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    China Imposes Sanctions on US Defense Contractors in Response to Taiwan Arms Sales


    China has imposed sanctions on two major U.S. defense contractors, Lockheed Martin Corporation and Raytheon Technologies Corp., for supplying weapons to Taiwan.[0] The sanctions, announced on Thursday, come in response to a suspected Chinese surveillance balloon entering U.S. airspace late last month, and will bar the companies from engaging in import and export activities related to China, and from making new investments there.

    The sanctions also ban senior executives from the companies from entering China or obtaining work permits, and require them to pay fines twice the contract value of their arms sales to Taiwan since September 2020.[1] The Chinese government has stated that the balloon found over the United States was a civilian research aircraft accidentally blown off course.[2]

    In September, Raytheon Missiles and Defense (a part of Raytheon Technologies Corp.) was awarded a $412 million contract to improve Taiwanese military radar as part of a $1.1 billion package for U.S. arms sales to Taiwan.[3] Boeing Defense was awarded a contract worth $355 million to provide Harpoon missiles.[4]

    Antony Blinken, the U.S. Secretary of State, was due to travel to Beijing in order to try to improve relations between the two countries, but the incident caused him to cancel the trip.[5] Last week, the U.S. blacklisted six Chinese companies it linked to the balloon, and President Joe Biden is expected to make remarks Thursday about the Chinese balloon and the three objects that were recently shot down by U.S. jets.[1]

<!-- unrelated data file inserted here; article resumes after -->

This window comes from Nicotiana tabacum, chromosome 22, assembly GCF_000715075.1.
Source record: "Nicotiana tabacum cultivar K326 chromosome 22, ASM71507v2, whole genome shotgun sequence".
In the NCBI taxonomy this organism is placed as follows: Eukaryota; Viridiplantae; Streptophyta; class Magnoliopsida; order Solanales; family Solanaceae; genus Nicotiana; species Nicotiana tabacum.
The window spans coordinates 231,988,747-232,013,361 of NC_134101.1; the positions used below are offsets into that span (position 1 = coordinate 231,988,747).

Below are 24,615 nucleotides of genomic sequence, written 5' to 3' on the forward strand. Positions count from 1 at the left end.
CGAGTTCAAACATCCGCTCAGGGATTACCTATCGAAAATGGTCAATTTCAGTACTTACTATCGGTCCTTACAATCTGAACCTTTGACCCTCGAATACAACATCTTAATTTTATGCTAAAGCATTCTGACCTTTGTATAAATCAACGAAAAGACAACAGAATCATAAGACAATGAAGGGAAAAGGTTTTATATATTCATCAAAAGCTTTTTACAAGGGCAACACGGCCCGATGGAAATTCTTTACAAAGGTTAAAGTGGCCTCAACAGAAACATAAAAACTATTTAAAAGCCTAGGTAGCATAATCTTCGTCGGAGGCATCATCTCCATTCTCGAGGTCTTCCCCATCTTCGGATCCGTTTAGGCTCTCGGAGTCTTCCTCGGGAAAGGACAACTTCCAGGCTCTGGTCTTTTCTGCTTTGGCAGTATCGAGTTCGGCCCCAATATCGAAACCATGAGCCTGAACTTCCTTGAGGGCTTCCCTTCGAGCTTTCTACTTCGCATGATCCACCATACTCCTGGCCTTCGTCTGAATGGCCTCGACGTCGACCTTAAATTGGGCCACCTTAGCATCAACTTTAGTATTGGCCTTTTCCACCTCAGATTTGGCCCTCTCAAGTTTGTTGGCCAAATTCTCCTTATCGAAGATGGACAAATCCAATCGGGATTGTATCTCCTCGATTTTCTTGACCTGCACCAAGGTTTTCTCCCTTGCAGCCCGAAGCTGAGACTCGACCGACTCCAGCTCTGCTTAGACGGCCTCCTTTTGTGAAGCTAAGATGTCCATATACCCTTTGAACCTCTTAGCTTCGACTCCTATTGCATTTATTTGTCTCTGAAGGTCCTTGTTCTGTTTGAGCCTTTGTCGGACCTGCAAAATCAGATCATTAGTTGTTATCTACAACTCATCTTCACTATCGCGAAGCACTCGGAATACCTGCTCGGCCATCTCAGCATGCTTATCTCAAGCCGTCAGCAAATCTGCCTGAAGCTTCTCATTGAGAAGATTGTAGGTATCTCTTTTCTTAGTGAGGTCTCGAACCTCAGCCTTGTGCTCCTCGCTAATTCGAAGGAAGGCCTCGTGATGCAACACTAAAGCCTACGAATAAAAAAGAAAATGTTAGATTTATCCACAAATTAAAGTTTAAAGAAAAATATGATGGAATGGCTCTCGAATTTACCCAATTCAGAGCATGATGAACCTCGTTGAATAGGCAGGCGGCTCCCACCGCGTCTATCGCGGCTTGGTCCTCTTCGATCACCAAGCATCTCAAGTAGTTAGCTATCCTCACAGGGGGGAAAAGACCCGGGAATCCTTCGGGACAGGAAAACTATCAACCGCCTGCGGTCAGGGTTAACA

The escalating tensions between China and the U.S. highlight the ongoing geopolitical conflict between the two countries, as well as the importance of Taiwan for both. The U.S. is Taiwan’s main supplier of military equipment and China views it as a renegade province to be reunified, by force if necessary.[5]

    The sanctions imposed on Lockheed Martin and Raytheon also take direct aim at the growing U.S. sanctions regime by creating a retaliatory framework to penalize companies that comply with U.S. sanctions. In the past, China has threatened to impose sanctions on US entities that adversely affect its national security.

    It remains to be seen how Beijing will enforce the fines and what impact the penalties might have on the two companies.[6] While the United States prohibits the sale of weapons to China, some US defense contractors have ties to civilian sectors that could be impacted by the sanctions — including civilian aircraft and things like air traffic control technology.[3]

    0. “China sanctions Lockheed, Raytheon after vowing to retaliate against US restrictions” – WISC-TV3, 16 Feb. 2023,

    1. “China sanctions Lockheed Martin, Raytheon over Taiwan sales” Axios, 16 Feb. 2023,

    2. “China hits back at US with sanctions on Lockheed Martin, Raytheon” The Straits Times, 16 Feb. 2023,

    3. “China sanctions Lockheed Martin, Raytheon over Taiwan arms sales” Al Jazeera English, 16 Feb. 2023,

    4. “China sanctions Lockheed Martin, Raytheon for Taiwan sales” The Washington Post, 16 Feb. 2023,

    5. “China puts Lockheed, Raytheon on trade blacklist over arms deals with Taiwan – Washington Business Journal” The Business Journals, 16 Feb. 2023,

    6. “China sanctions Lockheed, Raytheon after vowing to retaliate against US restrictions” CNN, 16 Feb. 2023,

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